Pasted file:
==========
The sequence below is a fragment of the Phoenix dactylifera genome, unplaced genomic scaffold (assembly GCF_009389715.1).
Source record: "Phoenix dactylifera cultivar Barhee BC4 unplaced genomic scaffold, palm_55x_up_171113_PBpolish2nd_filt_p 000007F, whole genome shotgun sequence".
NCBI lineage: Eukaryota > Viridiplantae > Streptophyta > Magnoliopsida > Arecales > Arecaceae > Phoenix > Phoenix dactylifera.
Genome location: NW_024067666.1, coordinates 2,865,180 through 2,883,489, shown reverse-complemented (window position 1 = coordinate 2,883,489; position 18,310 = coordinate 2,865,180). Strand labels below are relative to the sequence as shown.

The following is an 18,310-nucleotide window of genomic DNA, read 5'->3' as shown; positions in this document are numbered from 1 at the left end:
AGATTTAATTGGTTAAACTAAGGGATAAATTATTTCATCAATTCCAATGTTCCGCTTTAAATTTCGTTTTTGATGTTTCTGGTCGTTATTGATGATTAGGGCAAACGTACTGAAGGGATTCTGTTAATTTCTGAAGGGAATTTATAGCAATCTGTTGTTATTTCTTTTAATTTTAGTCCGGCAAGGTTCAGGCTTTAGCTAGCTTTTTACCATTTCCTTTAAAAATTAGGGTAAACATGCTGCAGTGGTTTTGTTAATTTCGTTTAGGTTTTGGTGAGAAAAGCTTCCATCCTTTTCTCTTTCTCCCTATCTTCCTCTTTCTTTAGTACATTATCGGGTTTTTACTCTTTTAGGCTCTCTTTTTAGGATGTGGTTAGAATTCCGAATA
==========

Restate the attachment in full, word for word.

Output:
The sequence below is a fragment of the Phoenix dactylifera genome, unplaced genomic scaffold (assembly GCF_009389715.1).
Source record: "Phoenix dactylifera cultivar Barhee BC4 unplaced genomic scaffold, palm_55x_up_171113_PBpolish2nd_filt_p 000007F, whole genome shotgun sequence".
NCBI lineage: Eukaryota > Viridiplantae > Streptophyta > Magnoliopsida > Arecales > Arecaceae > Phoenix > Phoenix dactylifera.
Genome location: NW_024067666.1, coordinates 2,865,180 through 2,883,489, shown reverse-complemented (window position 1 = coordinate 2,883,489; position 18,310 = coordinate 2,865,180). Strand labels below are relative to the sequence as shown.

The following is an 18,310-nucleotide window of genomic DNA, read 5'->3' as shown; positions in this document are numbered from 1 at the left end:
AGATTTAATTGGTTAAACTAAGGGATAAATTATTTCATCAATTCCAATGTTCCGCTTTAAATTTCGTTTTTGATGTTTCTGGTCGTTATTGATGATTAGGGCAAACGTACTGAAGGGATTCTGTTAATTTCTGAAGGGAATTTATAGCAATCTGTTGTTATTTCTTTTAATTTTAGTCCGGCAAGGTTCAGGCTTTAGCTAGCTTTTTACCATTTCCTTTAAAAATTAGGGTAAACATGCTGCAGTGGTTTTGTTAATTTCGTTTAGGTTTTGGTGAGAAAAGCTTCCATCCTTTTCTCTTTCTCCCTATCTTCCTCTTTCTTTAGTACATTATCGGGTTTTTACTCTTTTAGGCTCTCTTTTTAGGATGTGGTTAGAATTCCGAATA